Unisaw Table Quality

I just got a Unisaw from Woodworker's Supply. I did my research for quite awhile before buying it and am happy with what I got so far. But I have a question. I bought a Veritas straightedge and checked the top and the wings and the top alone is off by up to .005" in some places, and off .001-.003 in many places. Is this normal and should I not worry about it, or should I contact Delta for a replacement?
Russell
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Does the saw cut wood like you want?

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Russell - do yourself a favor and read less about Veritas straight edges, .001" flatness, and all the other stuff that just doesn't matter to a work that is precise to orders of magnitude greater than that, and just enjoy your tools. You're going to give yourself an ulcer boy.
--

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Can you be absolutely sure it's not the straightedge?
What Leon said ... if the cuts are accurate, strongly consider going with it. The first miniscule bits of pitch, or sweat mixed with sawdust, or worse, that sticks to the top will make bigger peaks and valleys than that.
However, do call Delta and see what they say. It can't hurt registering your concerns, will get you on record early if it does cause you a problem, and will let them know that their customers are still concerned about quality ... you never know what cumulative effect it may have it enough folks take the time.
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In 97 I bought a brand new Powermatic cabinet saw. It was a real disappointment. The first top had miter gauge slots that were not parallel to each other. The second top had a huge dip around the throat plate. The third top had miter slots that were different sizes. The fourth top that they sent worked. The saw is still going strong in a cabinet shop that my partner runs but what a nightmare each time we replaced the top. WE had the huge Laguna sliding table mounted and each time we replaced the top we had to remount and align the Laguna. Those good old boys at the factory did not seem to care. I have used saws with tops out 30 or more thousands and the results were still excellent work. This is woodworking, wood moves. The top you have should be fine. max

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On Mon, 29 Nov 2004 22:29:55 -0600, snipped-for-privacy@abc.com wrote:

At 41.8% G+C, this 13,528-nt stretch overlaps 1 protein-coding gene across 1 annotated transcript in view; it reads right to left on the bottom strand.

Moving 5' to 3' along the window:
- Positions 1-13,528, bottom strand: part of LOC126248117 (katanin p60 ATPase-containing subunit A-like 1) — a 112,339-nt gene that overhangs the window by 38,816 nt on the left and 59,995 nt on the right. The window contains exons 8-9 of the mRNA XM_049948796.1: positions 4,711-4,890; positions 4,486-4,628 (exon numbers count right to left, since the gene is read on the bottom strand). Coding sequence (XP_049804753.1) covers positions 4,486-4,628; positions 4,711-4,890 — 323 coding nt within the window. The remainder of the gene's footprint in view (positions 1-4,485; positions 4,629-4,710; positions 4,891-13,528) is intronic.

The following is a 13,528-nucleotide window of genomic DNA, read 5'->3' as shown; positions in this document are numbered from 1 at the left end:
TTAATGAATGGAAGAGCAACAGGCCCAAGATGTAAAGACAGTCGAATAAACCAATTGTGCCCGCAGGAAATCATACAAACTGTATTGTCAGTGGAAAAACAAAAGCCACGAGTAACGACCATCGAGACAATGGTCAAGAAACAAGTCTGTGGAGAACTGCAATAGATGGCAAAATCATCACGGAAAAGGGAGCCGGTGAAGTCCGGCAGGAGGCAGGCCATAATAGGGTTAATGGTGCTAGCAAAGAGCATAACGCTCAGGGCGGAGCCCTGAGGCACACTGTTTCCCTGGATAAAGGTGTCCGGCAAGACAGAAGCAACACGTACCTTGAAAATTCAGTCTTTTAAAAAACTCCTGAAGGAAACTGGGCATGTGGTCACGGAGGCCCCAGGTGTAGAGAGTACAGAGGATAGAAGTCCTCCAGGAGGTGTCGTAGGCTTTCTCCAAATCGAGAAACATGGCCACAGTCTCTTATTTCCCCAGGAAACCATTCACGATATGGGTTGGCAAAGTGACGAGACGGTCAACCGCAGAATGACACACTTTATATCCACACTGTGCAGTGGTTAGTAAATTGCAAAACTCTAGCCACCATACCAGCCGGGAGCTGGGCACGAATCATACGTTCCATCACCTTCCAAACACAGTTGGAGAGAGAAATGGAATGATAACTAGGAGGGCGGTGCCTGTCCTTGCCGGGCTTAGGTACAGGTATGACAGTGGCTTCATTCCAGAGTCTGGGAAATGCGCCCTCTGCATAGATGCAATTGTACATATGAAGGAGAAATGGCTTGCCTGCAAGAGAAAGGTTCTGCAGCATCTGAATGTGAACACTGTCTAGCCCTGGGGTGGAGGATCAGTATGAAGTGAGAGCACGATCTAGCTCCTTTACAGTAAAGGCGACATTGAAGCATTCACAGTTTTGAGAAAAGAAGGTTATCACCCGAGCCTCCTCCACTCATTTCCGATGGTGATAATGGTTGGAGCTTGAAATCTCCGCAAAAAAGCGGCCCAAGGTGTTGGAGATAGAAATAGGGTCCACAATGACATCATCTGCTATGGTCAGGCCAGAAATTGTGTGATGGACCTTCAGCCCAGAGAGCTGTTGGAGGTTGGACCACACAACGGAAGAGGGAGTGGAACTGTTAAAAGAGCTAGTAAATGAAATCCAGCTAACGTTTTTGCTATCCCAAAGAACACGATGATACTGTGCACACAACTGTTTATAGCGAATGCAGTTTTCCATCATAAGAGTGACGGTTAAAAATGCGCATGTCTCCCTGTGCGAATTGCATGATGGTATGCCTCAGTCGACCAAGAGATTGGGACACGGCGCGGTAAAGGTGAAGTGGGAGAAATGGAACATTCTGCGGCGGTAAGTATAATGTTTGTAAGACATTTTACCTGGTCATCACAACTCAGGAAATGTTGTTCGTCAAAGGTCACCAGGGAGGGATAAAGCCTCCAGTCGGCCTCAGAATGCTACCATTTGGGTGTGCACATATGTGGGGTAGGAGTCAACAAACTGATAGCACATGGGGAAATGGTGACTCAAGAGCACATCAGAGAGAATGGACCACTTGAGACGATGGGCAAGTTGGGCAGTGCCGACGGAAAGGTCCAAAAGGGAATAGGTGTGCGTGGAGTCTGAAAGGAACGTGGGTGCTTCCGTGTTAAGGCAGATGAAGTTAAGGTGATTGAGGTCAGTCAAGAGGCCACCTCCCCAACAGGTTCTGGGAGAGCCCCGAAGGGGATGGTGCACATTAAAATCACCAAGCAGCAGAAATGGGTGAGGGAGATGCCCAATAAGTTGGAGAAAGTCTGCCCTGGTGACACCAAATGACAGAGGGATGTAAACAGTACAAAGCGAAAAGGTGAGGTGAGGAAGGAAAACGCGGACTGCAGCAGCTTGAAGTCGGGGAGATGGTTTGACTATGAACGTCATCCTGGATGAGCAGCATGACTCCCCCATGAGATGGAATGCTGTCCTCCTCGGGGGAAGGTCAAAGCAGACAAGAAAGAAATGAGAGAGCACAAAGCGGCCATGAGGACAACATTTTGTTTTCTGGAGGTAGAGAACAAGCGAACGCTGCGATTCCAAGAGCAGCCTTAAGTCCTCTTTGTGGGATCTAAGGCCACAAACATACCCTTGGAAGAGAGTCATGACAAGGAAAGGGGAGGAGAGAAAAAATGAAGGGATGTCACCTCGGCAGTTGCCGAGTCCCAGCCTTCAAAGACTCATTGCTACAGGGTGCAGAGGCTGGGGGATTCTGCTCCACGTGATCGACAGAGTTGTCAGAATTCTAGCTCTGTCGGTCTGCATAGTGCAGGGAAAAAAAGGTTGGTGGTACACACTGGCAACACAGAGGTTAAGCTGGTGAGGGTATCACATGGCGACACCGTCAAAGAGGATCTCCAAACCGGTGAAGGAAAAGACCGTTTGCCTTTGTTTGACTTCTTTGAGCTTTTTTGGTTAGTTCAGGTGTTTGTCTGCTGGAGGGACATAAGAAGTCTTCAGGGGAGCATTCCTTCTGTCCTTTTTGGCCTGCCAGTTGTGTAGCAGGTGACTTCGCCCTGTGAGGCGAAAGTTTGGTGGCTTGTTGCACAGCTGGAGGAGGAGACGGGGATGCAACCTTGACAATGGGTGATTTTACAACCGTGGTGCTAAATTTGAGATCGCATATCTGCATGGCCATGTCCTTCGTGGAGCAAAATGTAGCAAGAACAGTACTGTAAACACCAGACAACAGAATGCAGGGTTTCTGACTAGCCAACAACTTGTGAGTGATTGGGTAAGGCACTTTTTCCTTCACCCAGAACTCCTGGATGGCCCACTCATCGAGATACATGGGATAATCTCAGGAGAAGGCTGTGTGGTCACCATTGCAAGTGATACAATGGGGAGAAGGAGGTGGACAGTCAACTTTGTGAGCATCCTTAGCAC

You're going to have to pull it out and relay the concrete floor.
If you're chasing accuracy at _that_ level, you start to care about how stable the floor is through the seasons, how rigid the cabinet is, and how the top is fastened down to the cabinet. By fooling with the bolts underneath the table you can probably put a couple of thou of twist in and out of it.
I also doubt you can use a Veritas straight edge to this accuracy. For that sort of measurement you need a 6" deep cast iron girder straight edge, just to stop the straightedge from drooping.
Stop worrying. This is woodworking not optics. A few thou really is neither here nor there.
--
Smert' spamionam

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At the level of accuracy you are measuring we have to reflect on our craft. Are we building furniture and wood crafts, or parts for aircraft and space vehicles?
I was in aerospace for 35 years and +/- .02 was good enough for many parts. The saw you have could probably cut wood to near this accuracy.
I agree with others - there are plenty of opportunities for ulcers in life but this isn't one of them. Enjoy your new machine.
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top alone is off by up to .005" in some

Russell, I don't know if it will help but I can relay my experience in setting up my Unisaw. I too have a Veritas straigedge and I did the same test as you after I added the extension wings. My precision was measured not in units of .001" but in how much light was showing through (subjective at best). There were several areas where there was absolutely no light and there were some "dips" in the table where there was a fingernail thickness of light shining through. The straighedge was able to show me that one of my extension wings was "falling away" a bit towards the back outside corner. I loosened the bolt, stuck a piece of drywall tape folded in half between the extension wing and the table on the underside to shim it up - problem solved.
I thought about the "dips" for a few minutes and how the ways that they might impact any cuts that I make. I then started running some wood through it and checking for variations in flatness and squareness that I could attribute to those pesty dips (with a very critical eye I might add as my wallet was still recovering from the purchase). I was able to detect absolutely none and subsequently banished further consideration of them from my mind. After running a lot of wood through it I can tell you that I have noticed not one dimensional variation that was not clearly caused by another factor.
Bottom line and my $0.02 - don't worry about it and start cutting stuff and marveling at the level of repeatable accuracy that your new saw provides to you.
Hope it helps . . .
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0.015" is a typical manufacturer's tolerance for saw table flatness. You're fine.
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Thanks for all your replies, guys. I just didn't want to get something substandard after paying so much. I will let Delta know and leave it at that.
Russell
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